SAN ANTONIO – Dana Holgorsen would prefer Clayton Tune not run the ball out of concern for his health. The Houston coach knew he could not stop his senior quarterback from doing so, though. And neither could UTSA.
Tune leaped over a defender to score on a 13-yard run and the 24th-ranked Cougars escaped with 37-35 victory over UTSA in three overtimes Saturday.
“If there’s a will, there’s a way,” Tune said. “I just wanted to win more than they did. So, I was going to do anything possible to make it happen.”
Per NCAA rules for a third overtime, Tune’s winning run was a 2-point conversion. The Roadrunners were unable to match the score as their final pass floated out of bounds.
Tune was 22 of 32 for 206 yards and three touchdowns and rushed for 51 yards and a TD.
Houston rallied from a 14-point deficit in the second half at the Alamodome to snap UTSA’s 10-game home winning streak.
“They've got that 12th man on their side,” Roadrunners coach Jeff Traylor said. “He’s the best player in college football. His name is Mo — Mo Mentum. We gave it to them, and you can’t give Houston momentum.”
Houston dominated the final quarter, maintaining possession for 10 minutes, 30 seconds in driving 77 yards on 18 plays. The drive ended with Bubba Baxa kicking a 35-yard field goal with 26 seconds remaining for a 24-21 lead.
Tune ran for three first-down conversions in the final drive of regulation, including two during which he scrambled out of the pocket after not finding an open receiver.
UTSA matched the feat in far less time, driving 55 yards in 23 seconds for a 37-yard field goal by Jared Sackett to force overtime.
Baxa and Sackett kicked matching field goals in the first overtime.
After Tune scored on a 1-yard run and threw for the 2-point conversion in the second overtime, Roadrunners quarterback Frank Harris matched the output by running in the conversion after tossing a touchdown pass to De’Corian Clark.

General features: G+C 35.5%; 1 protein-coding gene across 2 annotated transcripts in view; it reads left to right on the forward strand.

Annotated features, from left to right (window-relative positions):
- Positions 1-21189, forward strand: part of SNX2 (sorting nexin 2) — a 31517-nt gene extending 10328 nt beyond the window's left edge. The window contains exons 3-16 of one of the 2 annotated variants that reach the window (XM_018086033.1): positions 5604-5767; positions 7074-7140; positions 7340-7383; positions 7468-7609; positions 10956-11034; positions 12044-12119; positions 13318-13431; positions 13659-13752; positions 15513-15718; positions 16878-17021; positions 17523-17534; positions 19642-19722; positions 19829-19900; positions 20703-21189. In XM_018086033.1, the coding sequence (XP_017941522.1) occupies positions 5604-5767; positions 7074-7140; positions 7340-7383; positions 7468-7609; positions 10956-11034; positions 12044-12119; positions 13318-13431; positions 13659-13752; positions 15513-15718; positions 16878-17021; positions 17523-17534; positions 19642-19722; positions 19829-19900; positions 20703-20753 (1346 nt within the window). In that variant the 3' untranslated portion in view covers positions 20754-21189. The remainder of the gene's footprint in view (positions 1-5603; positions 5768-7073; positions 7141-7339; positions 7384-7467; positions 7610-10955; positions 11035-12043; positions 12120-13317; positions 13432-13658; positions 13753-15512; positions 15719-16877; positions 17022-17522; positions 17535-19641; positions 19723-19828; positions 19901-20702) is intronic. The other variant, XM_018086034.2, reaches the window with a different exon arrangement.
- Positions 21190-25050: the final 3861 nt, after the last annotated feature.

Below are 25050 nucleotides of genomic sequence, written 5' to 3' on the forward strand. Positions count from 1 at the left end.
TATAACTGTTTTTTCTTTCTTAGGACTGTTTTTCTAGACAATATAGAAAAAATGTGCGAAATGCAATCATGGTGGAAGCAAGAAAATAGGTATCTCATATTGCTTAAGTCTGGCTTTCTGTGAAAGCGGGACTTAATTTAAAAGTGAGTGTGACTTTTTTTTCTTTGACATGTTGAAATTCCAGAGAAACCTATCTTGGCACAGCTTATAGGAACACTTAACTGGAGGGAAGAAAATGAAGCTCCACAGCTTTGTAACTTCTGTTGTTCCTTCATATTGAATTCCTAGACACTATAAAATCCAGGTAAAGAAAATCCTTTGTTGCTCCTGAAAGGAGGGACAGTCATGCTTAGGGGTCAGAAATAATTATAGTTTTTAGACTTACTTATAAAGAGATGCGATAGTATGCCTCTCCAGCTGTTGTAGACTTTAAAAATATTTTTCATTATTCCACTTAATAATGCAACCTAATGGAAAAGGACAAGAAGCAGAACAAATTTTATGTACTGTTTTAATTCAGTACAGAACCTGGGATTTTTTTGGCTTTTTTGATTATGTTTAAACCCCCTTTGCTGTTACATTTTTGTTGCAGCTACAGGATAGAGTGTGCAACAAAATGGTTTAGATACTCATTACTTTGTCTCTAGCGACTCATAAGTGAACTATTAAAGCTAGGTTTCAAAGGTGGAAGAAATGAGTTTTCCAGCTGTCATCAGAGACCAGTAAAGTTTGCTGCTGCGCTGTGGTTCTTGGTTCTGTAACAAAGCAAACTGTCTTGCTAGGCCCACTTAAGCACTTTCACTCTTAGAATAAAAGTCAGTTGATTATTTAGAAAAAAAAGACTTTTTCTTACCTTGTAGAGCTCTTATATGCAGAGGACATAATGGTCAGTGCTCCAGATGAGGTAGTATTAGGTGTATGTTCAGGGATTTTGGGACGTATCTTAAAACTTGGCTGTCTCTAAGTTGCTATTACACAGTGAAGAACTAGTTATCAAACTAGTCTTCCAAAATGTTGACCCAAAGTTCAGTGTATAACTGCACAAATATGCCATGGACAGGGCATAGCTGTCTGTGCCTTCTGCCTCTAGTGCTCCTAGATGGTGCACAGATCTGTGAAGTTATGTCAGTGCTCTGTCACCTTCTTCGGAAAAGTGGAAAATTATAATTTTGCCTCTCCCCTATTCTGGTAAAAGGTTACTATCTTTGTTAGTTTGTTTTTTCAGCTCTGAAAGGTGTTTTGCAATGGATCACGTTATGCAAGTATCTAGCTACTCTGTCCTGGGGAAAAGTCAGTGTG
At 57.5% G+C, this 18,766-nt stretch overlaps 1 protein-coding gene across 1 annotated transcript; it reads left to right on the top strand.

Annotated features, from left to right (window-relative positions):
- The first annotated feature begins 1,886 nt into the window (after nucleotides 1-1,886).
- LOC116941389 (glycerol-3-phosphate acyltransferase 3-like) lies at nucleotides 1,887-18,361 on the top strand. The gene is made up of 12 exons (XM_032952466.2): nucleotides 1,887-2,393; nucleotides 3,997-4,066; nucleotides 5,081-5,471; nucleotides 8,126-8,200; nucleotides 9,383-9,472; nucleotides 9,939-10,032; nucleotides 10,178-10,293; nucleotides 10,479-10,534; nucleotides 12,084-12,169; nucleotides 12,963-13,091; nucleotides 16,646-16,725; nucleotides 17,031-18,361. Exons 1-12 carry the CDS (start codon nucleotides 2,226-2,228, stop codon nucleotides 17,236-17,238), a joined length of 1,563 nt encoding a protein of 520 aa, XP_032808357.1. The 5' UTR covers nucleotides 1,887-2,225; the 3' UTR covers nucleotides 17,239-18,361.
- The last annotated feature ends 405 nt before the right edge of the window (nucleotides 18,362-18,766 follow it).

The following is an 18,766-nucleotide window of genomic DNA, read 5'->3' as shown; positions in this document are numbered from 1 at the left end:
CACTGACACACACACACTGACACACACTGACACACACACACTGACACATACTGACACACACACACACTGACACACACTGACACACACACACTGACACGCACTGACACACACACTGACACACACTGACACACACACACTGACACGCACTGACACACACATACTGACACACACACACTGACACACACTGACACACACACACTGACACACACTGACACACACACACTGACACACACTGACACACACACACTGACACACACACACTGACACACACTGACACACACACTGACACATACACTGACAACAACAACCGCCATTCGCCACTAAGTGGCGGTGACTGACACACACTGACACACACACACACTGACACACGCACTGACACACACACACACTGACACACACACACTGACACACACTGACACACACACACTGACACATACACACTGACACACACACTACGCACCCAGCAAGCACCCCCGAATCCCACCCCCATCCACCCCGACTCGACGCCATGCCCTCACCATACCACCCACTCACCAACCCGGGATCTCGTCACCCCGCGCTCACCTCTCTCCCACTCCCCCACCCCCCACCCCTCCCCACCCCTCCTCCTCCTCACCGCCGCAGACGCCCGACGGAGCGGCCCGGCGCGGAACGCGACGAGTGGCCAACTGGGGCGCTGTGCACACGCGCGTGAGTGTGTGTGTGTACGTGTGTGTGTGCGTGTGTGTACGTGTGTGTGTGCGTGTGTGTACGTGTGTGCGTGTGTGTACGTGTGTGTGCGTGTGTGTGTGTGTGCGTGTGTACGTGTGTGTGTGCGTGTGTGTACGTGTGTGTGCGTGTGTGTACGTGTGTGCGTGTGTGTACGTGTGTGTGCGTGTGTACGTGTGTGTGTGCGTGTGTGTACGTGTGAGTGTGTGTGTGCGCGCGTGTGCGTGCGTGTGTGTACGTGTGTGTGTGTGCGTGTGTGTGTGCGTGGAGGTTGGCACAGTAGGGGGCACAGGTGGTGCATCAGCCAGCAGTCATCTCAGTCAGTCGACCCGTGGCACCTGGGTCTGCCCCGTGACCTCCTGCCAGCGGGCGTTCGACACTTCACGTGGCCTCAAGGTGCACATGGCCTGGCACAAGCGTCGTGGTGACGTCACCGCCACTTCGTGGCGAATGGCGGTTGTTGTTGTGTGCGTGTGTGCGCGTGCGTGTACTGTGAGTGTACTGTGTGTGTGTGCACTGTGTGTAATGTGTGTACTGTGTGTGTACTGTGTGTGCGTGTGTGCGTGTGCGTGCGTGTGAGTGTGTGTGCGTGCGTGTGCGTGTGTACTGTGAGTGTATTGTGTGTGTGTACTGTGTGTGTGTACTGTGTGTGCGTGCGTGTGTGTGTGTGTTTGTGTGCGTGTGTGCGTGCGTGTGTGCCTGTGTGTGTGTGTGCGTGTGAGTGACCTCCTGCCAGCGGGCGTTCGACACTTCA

“Nothing that happened surprised me,” Holgorsen said. “I knew it was going to be a tough game. I knew we were going to have to fight hard.”
Harris completed 28 of 43 passes for 337 yards and three touchdowns and rushed for 63 yards and a score.
Holgorsen expressed concerns over crowd noise being pumped into the stadium, which is forbidden by the NCAA and was vehemently denied by UTSA.
There was no need for artificial celebration as the Roadrunners put on a show for the 37,526 in attendance, the fifth-largest crowd in school history.
SHOULDERING THE LOSS
Traylor took full responsibility for the loss.
UTSA was called for an illegal substitution penalty with 4:12 remaining in the third quarter that resulted in a first down instead of a turnover on downs. The penalty was called after the Roadrunners stopped the Cougars for no gain on fourth-and-1.
Houston was able to score on that drive, cutting UTSA’s lead to 21-14.
“The mistake is one that I will never forgive myself over the rest of my coaching career,” Traylor said.
“We had such a great opportunity here at the Dome. The head ball coach let it slip away.”
Baxa was named Houston’s starting kicker after an extended competition that lasted longer than Holgorsen expected.
Baxa rewarded Holgorsen by converting both of his field goal attempts as well as three extra points.
“You’ve got to show that you can make those things, too,” Holgorsen said. “I’m kind of glad that he was put in that situation.”
Houston: After a slow start, Tune demonstrated he could lead the Cougars with his poise. In addition to converting crucial third downs by running, Tune also threw 32 passes without an interception.
UTSA: The Roadrunners continued to show their resiliency and ability to match up against national competition following last season's 12-2 mark, which resulted in UTSA's first national ranking.
The Cougars should remain in the AP Top 25 and could move up in the rankings following a close victory against a tough opponent on the road. The Roadrunners had won 11 of 12 at the Alamodome entering Saturday’s game.
Houston: At Texas Tech on Sept. 10 and hosts Kansas on Sept. 17.
UTSA: At Army on Sept. 10 and at Texas on Sept. 17.
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